Chardin's humble roots are seen in humble subjects
To appreciate Chardin's art, it helps to know that he was the son of a master cabinetmaker (who had a special skill at making billiard tables). Eighteenth-century French artist Jean-Baptiste Siméon Chardin had what was known as "humble origins."
Since he had ambitions to be a painter, he was allowed not to follow his father's trade. But he did inherit an element of honest, unpretentious craftsmanship as a painter. And his subject matter was generally humble, too. It was domestic - deliberately ordinary.
He left flights of sublime heroic imagination to the "history painters" of his time - to those artists for whom the human figure was the most expressive means and dramatic narrative the highest aim.
Despite a false start in the studio of a history painter, the young Chardin found that his métier was in the translation of onions, copper pots, loaves of bread, fish, and game into paint.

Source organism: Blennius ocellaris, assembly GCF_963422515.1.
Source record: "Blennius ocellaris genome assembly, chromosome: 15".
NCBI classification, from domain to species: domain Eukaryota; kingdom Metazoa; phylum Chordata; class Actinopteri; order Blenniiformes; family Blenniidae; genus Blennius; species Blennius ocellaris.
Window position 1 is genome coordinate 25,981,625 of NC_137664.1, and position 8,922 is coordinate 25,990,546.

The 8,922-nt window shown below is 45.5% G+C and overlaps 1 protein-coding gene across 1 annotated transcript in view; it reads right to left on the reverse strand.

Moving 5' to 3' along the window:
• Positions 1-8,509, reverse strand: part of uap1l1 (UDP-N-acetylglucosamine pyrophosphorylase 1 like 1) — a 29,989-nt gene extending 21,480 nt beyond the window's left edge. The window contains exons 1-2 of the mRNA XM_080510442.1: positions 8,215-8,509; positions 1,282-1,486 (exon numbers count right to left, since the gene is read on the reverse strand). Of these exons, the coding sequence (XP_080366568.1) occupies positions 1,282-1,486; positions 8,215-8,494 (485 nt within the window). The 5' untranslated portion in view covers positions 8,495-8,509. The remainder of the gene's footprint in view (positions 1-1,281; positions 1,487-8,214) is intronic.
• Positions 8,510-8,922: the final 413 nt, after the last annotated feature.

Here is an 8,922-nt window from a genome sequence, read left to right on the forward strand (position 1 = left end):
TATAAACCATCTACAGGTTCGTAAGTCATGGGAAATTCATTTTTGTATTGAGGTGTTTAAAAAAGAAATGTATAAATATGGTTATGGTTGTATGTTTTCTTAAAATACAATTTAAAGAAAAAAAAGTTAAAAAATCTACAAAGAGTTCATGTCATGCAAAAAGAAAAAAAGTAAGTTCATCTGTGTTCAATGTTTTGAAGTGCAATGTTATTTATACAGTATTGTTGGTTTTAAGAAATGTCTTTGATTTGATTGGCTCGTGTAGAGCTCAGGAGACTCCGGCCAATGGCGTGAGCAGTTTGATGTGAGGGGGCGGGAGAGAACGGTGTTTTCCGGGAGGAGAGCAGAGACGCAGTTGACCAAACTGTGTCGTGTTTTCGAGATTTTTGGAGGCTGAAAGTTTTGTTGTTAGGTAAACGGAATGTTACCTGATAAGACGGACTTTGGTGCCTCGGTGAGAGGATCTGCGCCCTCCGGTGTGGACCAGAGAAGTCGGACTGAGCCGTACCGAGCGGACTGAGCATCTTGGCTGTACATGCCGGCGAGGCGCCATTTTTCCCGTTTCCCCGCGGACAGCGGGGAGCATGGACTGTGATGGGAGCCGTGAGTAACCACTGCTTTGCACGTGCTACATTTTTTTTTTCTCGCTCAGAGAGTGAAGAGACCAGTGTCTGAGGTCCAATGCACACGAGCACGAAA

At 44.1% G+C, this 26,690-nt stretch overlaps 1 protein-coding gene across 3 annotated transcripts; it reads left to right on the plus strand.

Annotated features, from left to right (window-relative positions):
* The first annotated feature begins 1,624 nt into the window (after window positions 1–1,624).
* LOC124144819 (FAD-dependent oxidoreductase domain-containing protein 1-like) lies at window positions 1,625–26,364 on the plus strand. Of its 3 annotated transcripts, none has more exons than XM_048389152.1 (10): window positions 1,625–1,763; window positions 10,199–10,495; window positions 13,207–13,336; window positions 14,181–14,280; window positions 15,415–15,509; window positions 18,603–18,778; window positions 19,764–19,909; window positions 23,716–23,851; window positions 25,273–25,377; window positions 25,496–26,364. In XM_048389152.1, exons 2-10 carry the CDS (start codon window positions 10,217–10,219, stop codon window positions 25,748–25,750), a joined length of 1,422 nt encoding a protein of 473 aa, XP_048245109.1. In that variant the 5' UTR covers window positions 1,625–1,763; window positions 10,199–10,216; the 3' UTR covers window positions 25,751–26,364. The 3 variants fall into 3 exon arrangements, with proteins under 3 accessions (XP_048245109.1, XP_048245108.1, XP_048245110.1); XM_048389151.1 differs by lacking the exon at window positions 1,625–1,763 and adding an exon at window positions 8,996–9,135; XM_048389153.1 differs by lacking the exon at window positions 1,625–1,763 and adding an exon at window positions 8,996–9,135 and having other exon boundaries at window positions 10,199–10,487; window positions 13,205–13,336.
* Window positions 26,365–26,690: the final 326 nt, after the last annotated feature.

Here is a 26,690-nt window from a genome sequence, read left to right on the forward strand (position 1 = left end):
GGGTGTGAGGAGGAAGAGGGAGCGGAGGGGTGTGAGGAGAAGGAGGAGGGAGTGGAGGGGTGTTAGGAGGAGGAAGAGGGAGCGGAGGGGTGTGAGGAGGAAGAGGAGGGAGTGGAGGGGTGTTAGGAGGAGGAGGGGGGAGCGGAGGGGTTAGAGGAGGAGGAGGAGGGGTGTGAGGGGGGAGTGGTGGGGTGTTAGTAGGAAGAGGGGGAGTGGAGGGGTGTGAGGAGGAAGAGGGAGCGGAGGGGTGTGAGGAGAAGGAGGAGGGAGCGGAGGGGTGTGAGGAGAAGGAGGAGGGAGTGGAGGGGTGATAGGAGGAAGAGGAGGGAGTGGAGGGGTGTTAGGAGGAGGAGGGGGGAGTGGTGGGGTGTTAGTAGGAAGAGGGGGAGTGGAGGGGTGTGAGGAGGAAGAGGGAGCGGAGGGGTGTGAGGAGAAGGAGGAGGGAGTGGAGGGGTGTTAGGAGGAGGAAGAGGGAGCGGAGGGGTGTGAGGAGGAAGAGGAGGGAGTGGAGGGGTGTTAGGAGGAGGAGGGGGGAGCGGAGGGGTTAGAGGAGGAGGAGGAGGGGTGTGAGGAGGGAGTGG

His uniquely tactile style was admired for its "naiveté," though this word did not connote charming awkwardness then as it does sometimes today.
Although his still lifes sometimes stray into the dining room, their context is usually the kitchen. When he began to incorporate people into his world of things, they were likely to be a scullery girl, a cellar boy, a maid scouring a pan, or maybe a governess teaching an attentive child. Only rarely did Chardin observe ladies and gentlemen, and he was never a fashionable portraitist.
But he did paint children and adolescents with close understanding, his down-to-earthness saving this subject from oversweet sentimentality.
The boy making a wall of folded playing cards shown here is dressed in a way that suggests he is a servant. Chardin favored the subject of young boys building houses of cards - several variations exist - and there may well be a symbolism contained in the theme, though it is never overstressed.
This painting quietly admires scrupulous accuracy and manual control in a fragile, temporary world. It celebrates patience, concentration, dedication - as well as the craftsmanship of a well-made table.
All these are also qualities of a firmly constructed painting.